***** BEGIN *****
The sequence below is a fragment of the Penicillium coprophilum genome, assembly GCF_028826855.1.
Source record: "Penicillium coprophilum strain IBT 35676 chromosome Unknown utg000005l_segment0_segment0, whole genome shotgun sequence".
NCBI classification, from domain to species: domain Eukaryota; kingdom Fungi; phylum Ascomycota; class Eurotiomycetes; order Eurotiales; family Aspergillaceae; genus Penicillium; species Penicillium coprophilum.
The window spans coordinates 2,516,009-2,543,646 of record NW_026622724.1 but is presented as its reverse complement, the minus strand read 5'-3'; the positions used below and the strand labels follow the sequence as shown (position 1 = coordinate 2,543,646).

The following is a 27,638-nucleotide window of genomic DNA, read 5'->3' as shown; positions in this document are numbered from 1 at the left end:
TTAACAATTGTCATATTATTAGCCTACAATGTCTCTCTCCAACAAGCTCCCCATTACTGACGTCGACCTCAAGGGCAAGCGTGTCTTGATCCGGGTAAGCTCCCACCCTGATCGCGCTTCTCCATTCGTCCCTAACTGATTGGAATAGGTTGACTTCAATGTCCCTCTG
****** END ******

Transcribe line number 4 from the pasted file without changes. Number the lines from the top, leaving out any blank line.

The window spans coordinates 2,516,009-2,543,646 of record NW_026622724.1 but is presented as its reverse complement, the minus strand read 5'-3'; the positions used below and the strand labels follow the sequence as shown (position 1 = coordinate 2,543,646).